President Ma Ying-jeou met on the morning of December 23 with International Council of Nurses (ICN) President Judith Shamian. Besides welcoming ICN President Shamian to Taiwan on behalf of the government and people of the ROC, the president also briefed her on the government's efforts and successes in promoting reform in the nursing profession here.
In remarks, President Ma noted that the ICN is an independent non-governmental organization that has a 114-year history dating back to its founding in Geneva, Switzerland in 1899. The organization represents some 16 million nurses from 135 member nations throughout the world, has a longstanding commitment to promoting high-quality nursing work, and maintains a close partnership with the World Health Organization (WHO), he remarked. The ICN's work centers on three major areas, namely professional practice, laws and regulations, and social services, which brought about worldwide advances in nursing. He said he deeply admires the work that the ICN does.
The president thanked the ICN for its support over the years for Taiwan's return to the WHO, and stated that in 2009 Yeh Ching-chuang (葉金川), then Minister of the Executive Yuan's Department of Health, was invited to attend the World Health Assembly (WHA) as an observer. This, he said, marked the first time in 38 years that Taiwan had attended the WHA, adding that over the past five years the delegation from Taiwan has made considerable contributions at the meetings. This year, he noted, the number of bilateral meetings between Taiwan and other member nations doubled, and representatives from Taiwan spoke at 15 different committee meetings, discussing our national health insurance system, and successes with a weight reduction plan and anti-smoking campaign that the government has initiated. Other member nations took note and recognized the achievements of Taiwan, he remarked.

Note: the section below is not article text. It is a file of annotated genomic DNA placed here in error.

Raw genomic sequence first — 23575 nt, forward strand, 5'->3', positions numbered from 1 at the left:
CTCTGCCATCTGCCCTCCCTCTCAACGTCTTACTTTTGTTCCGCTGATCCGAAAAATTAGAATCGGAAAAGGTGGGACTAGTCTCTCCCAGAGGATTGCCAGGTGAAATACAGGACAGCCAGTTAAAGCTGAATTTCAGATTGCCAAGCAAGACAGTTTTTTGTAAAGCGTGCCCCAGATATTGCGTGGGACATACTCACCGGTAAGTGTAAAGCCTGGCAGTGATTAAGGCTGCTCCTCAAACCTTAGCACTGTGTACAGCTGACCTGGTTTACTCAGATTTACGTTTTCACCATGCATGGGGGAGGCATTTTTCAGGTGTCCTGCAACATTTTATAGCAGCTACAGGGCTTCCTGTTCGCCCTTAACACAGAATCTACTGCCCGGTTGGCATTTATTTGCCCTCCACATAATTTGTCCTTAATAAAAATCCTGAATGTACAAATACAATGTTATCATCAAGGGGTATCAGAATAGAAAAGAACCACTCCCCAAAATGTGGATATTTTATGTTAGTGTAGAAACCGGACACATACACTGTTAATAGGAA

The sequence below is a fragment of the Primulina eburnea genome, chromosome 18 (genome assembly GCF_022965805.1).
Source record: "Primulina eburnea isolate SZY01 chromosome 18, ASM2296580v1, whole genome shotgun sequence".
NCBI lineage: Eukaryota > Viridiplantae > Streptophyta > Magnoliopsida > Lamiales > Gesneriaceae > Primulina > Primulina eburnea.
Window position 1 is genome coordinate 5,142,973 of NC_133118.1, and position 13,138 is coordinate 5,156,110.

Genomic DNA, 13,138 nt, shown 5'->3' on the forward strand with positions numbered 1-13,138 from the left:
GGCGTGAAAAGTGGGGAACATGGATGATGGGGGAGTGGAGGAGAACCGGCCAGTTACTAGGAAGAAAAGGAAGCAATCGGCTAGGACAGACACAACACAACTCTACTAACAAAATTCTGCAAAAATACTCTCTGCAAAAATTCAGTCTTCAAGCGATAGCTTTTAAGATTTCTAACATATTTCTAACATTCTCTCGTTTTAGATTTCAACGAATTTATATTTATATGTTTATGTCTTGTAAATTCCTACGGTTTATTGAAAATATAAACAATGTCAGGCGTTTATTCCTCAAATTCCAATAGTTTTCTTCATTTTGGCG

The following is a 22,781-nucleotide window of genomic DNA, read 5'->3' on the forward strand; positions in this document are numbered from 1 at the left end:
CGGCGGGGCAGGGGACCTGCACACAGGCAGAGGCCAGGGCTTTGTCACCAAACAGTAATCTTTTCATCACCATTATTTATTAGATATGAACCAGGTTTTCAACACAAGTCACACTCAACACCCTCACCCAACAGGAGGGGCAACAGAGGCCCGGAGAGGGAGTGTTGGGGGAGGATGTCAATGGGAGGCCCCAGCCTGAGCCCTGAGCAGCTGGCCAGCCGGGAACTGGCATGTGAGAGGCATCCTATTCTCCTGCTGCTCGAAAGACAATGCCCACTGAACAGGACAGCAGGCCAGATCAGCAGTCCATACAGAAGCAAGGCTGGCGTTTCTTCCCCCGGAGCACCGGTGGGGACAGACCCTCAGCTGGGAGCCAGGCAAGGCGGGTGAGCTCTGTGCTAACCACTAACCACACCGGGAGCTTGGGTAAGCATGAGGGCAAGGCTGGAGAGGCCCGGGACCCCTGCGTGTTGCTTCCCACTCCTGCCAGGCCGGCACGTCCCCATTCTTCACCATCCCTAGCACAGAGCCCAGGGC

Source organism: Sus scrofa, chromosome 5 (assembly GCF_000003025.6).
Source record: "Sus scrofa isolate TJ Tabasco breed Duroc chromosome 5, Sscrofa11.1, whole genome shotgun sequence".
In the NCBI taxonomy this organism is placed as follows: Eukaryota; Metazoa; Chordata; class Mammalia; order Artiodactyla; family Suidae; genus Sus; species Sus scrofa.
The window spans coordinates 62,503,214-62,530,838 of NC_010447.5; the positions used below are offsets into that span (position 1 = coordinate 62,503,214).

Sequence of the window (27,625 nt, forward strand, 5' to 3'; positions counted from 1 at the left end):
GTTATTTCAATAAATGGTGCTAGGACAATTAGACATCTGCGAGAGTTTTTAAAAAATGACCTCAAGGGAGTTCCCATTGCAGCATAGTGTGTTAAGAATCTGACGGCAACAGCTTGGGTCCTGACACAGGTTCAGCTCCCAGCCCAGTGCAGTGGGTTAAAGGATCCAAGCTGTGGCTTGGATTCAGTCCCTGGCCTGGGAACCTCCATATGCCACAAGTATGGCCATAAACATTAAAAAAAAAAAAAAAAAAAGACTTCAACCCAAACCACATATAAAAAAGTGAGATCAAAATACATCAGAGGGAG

As for steps taken by the government to promote reform in the nursing profession, the president stated, over the past 10 years the nursing community here has faced problems such as heavy workloads, long working hours, and an insufficient number of practitioners. Significant reforms have been undertaken to address these issues, he said. Thanks to the efforts of the government, he noted, the number of practicing nurses has risen to over 140,000, from 130,000 previously. It is expected that within the next three years another 9,200 nurses will join the profession, which the president said he believes will help to relieve the shortage of nurses.
President Ma also mentioned that Taiwan has one of the world's most advanced national health insurance systems, which provides an important safety net to the public. The American CNN news channel, he said, has reported that Taiwan has one of the world's three best national health care networks, along with the United Kingdom and Switzerland, and among these three, Taiwan's system costs the least.
Lastly, President Ma stated that ICN President Shamian will deliver an address during her visit and will also exchange opinions with representatives from the Taiwan Nurses Association. He expressed hope that she will share her valuable experiences related to the nursing profession in advanced nations to help Taiwan further improve its nursing system.